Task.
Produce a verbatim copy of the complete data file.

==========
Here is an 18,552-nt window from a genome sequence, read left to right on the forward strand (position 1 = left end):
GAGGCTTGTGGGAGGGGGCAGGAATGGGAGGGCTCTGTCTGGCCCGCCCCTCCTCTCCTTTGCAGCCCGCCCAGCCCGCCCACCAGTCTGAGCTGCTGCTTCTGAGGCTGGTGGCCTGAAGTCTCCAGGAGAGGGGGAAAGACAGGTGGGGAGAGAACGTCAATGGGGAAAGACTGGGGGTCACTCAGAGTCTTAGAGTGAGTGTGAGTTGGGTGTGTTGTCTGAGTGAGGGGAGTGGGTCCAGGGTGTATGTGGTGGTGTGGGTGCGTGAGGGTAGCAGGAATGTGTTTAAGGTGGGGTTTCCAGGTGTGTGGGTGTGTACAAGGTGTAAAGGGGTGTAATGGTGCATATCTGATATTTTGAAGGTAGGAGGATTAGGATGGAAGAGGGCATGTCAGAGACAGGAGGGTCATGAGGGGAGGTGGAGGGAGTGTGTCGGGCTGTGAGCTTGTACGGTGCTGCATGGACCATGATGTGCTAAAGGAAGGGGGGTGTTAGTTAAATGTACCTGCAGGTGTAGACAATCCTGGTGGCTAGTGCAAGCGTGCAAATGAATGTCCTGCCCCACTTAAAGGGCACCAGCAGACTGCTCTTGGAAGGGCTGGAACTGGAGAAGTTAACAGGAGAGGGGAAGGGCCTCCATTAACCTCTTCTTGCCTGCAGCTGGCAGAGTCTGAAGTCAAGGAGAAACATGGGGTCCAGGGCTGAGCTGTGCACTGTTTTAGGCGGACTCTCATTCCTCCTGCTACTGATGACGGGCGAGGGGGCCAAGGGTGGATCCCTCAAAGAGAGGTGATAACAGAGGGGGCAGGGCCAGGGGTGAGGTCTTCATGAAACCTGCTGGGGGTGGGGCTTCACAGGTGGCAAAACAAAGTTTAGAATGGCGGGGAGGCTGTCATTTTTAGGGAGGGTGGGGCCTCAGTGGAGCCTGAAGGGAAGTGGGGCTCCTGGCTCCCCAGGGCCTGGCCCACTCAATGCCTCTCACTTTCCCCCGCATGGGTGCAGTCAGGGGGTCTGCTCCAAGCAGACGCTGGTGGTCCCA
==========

Here is an 18,552-nt window from a genome sequence, read left to right on the forward strand (position 1 = left end):
GAGGCTTGTGGGAGGGGGCAGGAATGGGAGGGCTCTGTCTGGCCCGCCCCTCCTCTCCTTTGCAGCCCGCCCAGCCCGCCCACCAGTCTGAGCTGCTGCTTCTGAGGCTGGTGGCCTGAAGTCTCCAGGAGAGGGGGAAAGACAGGTGGGGAGAGAACGTCAATGGGGAAAGACTGGGGGTCACTCAGAGTCTTAGAGTGAGTGTGAGTTGGGTGTGTTGTCTGAGTGAGGGGAGTGGGTCCAGGGTGTATGTGGTGGTGTGGGTGCGTGAGGGTAGCAGGAATGTGTTTAAGGTGGGGTTTCCAGGTGTGTGGGTGTGTACAAGGTGTAAAGGGGTGTAATGGTGCATATCTGATATTTTGAAGGTAGGAGGATTAGGATGGAAGAGGGCATGTCAGAGACAGGAGGGTCATGAGGGGAGGTGGAGGGAGTGTGTCGGGCTGTGAGCTTGTACGGTGCTGCATGGACCATGATGTGCTAAAGGAAGGGGGGTGTTAGTTAAATGTACCTGCAGGTGTAGACAATCCTGGTGGCTAGTGCAAGCGTGCAAATGAATGTCCTGCCCCACTTAAAGGGCACCAGCAGACTGCTCTTGGAAGGGCTGGAACTGGAGAAGTTAACAGGAGAGGGGAAGGGCCTCCATTAACCTCTTCTTGCCTGCAGCTGGCAGAGTCTGAAGTCAAGGAGAAACATGGGGTCCAGGGCTGAGCTGTGCACTGTTTTAGGCGGACTCTCATTCCTCCTGCTACTGATGACGGGCGAGGGGGCCAAGGGTGGATCCCTCAAAGAGAGGTGATAACAGAGGGGGCAGGGCCAGGGGTGAGGTCTTCATGAAACCTGCTGGGGGTGGGGCTTCACAGGTGGCAAAACAAAGTTTAGAATGGCGGGGAGGCTGTCATTTTTAGGGAGGGTGGGGCCTCAGTGGAGCCTGAAGGGAAGTGGGGCTCCTGGCTCCCCAGGGCCTGGCCCACTCAATGCCTCTCACTTTCCCCCGCATGGGTGCAGTCAGGGGGTCTGCTCCAAGCAGACGCTGGTGGTCCCA